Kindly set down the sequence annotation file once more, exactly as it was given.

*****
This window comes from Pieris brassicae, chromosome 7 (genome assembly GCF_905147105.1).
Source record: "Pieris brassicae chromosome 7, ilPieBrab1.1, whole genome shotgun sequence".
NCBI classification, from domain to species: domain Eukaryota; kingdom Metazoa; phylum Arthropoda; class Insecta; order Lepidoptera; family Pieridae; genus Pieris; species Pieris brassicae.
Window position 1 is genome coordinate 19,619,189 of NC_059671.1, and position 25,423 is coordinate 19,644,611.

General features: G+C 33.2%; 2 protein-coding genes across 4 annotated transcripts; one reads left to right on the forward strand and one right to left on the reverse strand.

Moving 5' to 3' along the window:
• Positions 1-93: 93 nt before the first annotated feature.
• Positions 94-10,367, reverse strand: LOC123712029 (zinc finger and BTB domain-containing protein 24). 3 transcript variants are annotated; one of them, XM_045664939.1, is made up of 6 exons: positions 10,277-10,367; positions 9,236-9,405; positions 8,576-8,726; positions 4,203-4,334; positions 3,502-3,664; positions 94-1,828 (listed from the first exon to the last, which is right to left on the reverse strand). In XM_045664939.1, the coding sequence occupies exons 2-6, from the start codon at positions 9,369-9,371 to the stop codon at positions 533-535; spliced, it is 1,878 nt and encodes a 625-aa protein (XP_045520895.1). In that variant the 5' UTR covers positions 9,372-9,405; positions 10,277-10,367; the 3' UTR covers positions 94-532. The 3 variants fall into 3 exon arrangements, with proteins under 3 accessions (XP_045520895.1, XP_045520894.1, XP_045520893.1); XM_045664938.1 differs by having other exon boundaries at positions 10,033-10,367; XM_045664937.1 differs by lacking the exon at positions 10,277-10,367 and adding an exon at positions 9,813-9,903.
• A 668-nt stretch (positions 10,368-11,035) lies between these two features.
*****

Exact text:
This window comes from Pieris brassicae, chromosome 7 (genome assembly GCF_905147105.1).
Source record: "Pieris brassicae chromosome 7, ilPieBrab1.1, whole genome shotgun sequence".
NCBI classification, from domain to species: domain Eukaryota; kingdom Metazoa; phylum Arthropoda; class Insecta; order Lepidoptera; family Pieridae; genus Pieris; species Pieris brassicae.
Window position 1 is genome coordinate 19,619,189 of NC_059671.1, and position 25,423 is coordinate 19,644,611.

General features: G+C 33.2%; 2 protein-coding genes across 4 annotated transcripts; one reads left to right on the forward strand and one right to left on the reverse strand.

Moving 5' to 3' along the window:
• Positions 1-93: 93 nt before the first annotated feature.
• Positions 94-10,367, reverse strand: LOC123712029 (zinc finger and BTB domain-containing protein 24). 3 transcript variants are annotated; one of them, XM_045664939.1, is made up of 6 exons: positions 10,277-10,367; positions 9,236-9,405; positions 8,576-8,726; positions 4,203-4,334; positions 3,502-3,664; positions 94-1,828 (listed from the first exon to the last, which is right to left on the reverse strand). In XM_045664939.1, the coding sequence occupies exons 2-6, from the start codon at positions 9,369-9,371 to the stop codon at positions 533-535; spliced, it is 1,878 nt and encodes a 625-aa protein (XP_045520895.1). In that variant the 5' UTR covers positions 9,372-9,405; positions 10,277-10,367; the 3' UTR covers positions 94-532. The 3 variants fall into 3 exon arrangements, with proteins under 3 accessions (XP_045520895.1, XP_045520894.1, XP_045520893.1); XM_045664938.1 differs by having other exon boundaries at positions 10,033-10,367; XM_045664937.1 differs by lacking the exon at positions 10,277-10,367 and adding an exon at positions 9,813-9,903.
• A 668-nt stretch (positions 10,368-11,035) lies between these two features.